21. My mother reads things out loud, and my “things” I mean “everything”. This made my childhood road trips interminable.
    But now, I find that I do it as well. I try to distract myself, and not annoy my companions, by always having other materials that I can read silently to myself, but I have come to understand that Mom was NOT trying to be annoying she was just really interested in the things around her. Since I have embraced the idea that this is a good way to be, I don’t mind so much when she does it or when I find myself doing it.

  22. Meowser, boy, do I hear you. I don’t know how many times I have gone through my purse looking for something 3 or 4 times, then gone and complained to my husband that I’ve “looked everywhere” and it’s “just gone.” He asks if I have checked my purse and I say “Yes! I checked it 3 times already!” But just to prove it’s not there, I march back over to my purse with an irritated sigh, reach in, and as often as not (or so it seems) immediately pull out whatever I was looking for. I have no idea how this happens.

    I know I’m like my mother. Some parts of this I don’t mind (her compassion and tenderheartedness for example), but other things–oh, the passive-aggressiveness–I am actively fighting against. Such as a recent example where she informed me that my SIL’s graduation ceremony was on such-and-such a date, when I had just the previous day arranged to run a race with my friend on that day. I said as much and before even waiting to hear me say “but that’s OK, I’ll just cancel,” she pursed up her mouth in an expression that clearly said “I expected you to disappoint me, and you have exceeded my expectations” and said “Oh, well, that’s FINE, I’ll just tell her you can’t make it.” It’s like she always anticipates the worst from me even before I do it (that I won’t be able to come for Mother’s Day, or that I don’t want to spend time with her, or that I’m going to “overreact” to something), but feels she can’t call me directly on things that disappoint her because I’ll “get mad,” so she just sends the message through body language instead. Because that doesn’t drive me nuts or anything.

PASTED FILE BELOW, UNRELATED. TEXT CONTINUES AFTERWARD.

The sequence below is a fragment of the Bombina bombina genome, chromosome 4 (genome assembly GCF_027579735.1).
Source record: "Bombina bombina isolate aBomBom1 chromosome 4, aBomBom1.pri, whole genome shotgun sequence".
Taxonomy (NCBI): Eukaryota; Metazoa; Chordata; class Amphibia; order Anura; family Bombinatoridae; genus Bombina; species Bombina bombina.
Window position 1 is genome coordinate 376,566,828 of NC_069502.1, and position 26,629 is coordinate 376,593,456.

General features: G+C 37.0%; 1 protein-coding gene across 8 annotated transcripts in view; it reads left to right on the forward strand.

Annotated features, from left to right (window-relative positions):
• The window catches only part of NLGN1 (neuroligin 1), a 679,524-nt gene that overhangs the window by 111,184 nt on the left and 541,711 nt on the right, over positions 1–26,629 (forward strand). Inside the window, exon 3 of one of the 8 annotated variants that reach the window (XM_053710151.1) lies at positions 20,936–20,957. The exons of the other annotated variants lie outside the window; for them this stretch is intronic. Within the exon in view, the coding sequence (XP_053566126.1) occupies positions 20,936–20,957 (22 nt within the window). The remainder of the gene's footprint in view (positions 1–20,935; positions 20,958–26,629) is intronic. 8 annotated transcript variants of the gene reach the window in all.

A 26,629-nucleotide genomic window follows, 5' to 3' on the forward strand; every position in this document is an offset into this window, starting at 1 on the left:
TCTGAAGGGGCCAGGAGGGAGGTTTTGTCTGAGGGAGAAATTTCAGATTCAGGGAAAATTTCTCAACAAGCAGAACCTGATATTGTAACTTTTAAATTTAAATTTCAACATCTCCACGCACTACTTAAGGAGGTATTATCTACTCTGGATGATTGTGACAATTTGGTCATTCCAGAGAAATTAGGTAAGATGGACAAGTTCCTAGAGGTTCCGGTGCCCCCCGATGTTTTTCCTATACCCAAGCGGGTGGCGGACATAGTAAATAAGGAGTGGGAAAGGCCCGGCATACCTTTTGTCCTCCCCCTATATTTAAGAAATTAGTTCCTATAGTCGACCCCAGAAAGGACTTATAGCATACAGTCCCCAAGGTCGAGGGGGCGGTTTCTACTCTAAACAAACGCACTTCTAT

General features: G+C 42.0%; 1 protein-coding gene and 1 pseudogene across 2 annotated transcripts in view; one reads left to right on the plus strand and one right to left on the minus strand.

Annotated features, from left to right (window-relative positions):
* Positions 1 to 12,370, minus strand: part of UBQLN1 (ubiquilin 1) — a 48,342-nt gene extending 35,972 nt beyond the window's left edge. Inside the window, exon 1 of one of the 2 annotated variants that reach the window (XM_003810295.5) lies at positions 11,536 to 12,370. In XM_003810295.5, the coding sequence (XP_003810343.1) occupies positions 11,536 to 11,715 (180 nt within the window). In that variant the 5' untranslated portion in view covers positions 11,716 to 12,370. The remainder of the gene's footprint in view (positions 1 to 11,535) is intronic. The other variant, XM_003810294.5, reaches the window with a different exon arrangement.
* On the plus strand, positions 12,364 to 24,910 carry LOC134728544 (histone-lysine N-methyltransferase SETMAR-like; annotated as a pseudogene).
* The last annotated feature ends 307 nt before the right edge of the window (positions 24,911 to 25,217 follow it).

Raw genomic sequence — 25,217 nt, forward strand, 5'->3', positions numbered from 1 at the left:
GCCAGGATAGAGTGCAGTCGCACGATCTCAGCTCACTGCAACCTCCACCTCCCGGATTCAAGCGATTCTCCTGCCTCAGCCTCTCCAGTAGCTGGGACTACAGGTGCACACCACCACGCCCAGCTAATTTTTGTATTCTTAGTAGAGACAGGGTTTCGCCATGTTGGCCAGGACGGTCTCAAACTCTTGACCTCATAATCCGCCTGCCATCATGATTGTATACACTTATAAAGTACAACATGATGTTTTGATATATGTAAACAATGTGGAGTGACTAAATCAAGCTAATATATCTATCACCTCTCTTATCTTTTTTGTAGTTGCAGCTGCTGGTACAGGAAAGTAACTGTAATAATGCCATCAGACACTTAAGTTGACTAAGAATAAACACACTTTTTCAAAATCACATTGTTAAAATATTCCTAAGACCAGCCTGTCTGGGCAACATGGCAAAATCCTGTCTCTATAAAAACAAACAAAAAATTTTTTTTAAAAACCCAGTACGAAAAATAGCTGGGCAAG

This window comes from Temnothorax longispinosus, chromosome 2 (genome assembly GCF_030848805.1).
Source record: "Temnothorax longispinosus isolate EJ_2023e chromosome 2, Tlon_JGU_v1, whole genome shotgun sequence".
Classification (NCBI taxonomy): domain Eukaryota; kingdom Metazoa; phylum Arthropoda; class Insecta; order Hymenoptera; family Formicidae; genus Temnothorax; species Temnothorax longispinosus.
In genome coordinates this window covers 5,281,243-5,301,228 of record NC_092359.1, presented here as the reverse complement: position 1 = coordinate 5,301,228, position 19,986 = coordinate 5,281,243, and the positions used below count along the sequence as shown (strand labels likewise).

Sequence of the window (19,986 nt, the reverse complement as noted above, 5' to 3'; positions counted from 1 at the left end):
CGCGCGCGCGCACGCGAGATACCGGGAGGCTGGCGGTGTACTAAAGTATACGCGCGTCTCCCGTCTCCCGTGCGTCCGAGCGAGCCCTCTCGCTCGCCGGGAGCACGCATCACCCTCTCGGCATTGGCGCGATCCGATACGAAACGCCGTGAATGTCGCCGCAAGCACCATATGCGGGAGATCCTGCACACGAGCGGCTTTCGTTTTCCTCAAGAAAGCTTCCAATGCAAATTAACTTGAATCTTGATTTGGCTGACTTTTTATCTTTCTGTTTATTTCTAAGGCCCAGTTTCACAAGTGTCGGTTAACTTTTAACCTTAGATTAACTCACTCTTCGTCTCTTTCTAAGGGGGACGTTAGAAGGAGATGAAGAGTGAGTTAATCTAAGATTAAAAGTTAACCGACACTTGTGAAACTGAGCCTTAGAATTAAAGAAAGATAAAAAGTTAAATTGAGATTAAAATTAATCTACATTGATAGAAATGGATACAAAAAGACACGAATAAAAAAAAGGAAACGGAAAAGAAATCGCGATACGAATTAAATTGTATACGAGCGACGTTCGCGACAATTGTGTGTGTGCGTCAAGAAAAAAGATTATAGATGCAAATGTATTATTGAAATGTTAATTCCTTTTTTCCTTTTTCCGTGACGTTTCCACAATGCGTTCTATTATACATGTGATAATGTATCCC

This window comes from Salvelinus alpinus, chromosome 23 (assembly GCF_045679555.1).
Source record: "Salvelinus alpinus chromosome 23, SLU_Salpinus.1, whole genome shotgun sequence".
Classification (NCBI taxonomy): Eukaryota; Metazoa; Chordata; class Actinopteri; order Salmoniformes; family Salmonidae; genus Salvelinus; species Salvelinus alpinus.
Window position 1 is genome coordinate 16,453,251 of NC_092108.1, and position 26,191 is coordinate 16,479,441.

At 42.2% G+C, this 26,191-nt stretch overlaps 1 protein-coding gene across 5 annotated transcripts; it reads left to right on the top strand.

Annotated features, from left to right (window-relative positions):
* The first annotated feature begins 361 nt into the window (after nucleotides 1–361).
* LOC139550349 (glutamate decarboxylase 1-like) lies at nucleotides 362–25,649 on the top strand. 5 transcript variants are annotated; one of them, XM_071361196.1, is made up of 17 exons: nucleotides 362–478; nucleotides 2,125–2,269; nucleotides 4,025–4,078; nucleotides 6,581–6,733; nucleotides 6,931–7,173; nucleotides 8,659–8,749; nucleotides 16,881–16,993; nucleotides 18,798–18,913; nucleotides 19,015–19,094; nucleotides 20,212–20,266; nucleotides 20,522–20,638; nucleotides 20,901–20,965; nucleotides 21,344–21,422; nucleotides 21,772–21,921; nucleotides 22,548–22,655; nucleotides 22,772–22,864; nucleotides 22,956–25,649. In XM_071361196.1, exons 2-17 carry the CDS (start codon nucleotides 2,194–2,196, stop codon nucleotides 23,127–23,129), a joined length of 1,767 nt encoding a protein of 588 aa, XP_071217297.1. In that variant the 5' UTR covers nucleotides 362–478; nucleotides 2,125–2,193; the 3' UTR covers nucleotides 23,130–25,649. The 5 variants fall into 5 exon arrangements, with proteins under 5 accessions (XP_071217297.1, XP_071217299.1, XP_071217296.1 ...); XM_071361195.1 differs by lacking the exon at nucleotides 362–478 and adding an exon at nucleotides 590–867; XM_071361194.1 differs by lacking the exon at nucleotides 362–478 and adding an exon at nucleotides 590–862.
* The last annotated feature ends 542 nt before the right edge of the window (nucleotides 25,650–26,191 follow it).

I love her, and no doubt I will end up exactly the same way, but holy crap I want to kill her sometimes.

  23. Heh. I’ve worn contacts for the past three years, but when I wipe my eyes, I still make the motion to go under the rims of my glasses. I’ve also removed my glasses out of habit before bedtime only to find that I’m wearing contacts.

    It’s amazing how old habits die hard! (Which is probably why so many of us find learning to love our bodies in whatever shape they are so hard!)

  24. Hehe. I determined that I was turning into my mother when, after a night of Chinese takeout and videos in college, I made everyone plates of leftovers to take home. Not that being my mom would be a bad thing; aside from being occasionally irritating, she’s mostly awesome.

    I’d also be happy to get old-ish like Nanny Ogg. But that’s just me. :D

  25. Heh, yeah I’ve always been that way too. Although I’ve never done the glasses thing (I never put them on my head). I don’t get it from my mom though, actually it drives my mom nuts. I get it from my grandma on my dad’s side.

    Unfortunately I do have my mom’s temper and tendency to take it out on whoever is convenient, which is something I’m trying very hard to work on.

  26. Dude, I’m 22 and i do that. Granted it’s also finals and I’m a diagnose ADD kid, but still. I did that with my mp3 player, library books, and birthcontrol

  27. Dh and I were off to the mall to insure the cars one evening. We have two cars; one is a 4 door sedan, the other is a suv with a cartop carrier on it.
    As we drove into the underground parking lot, I shrieked and told dh, we’ll never make it under the height restriction board.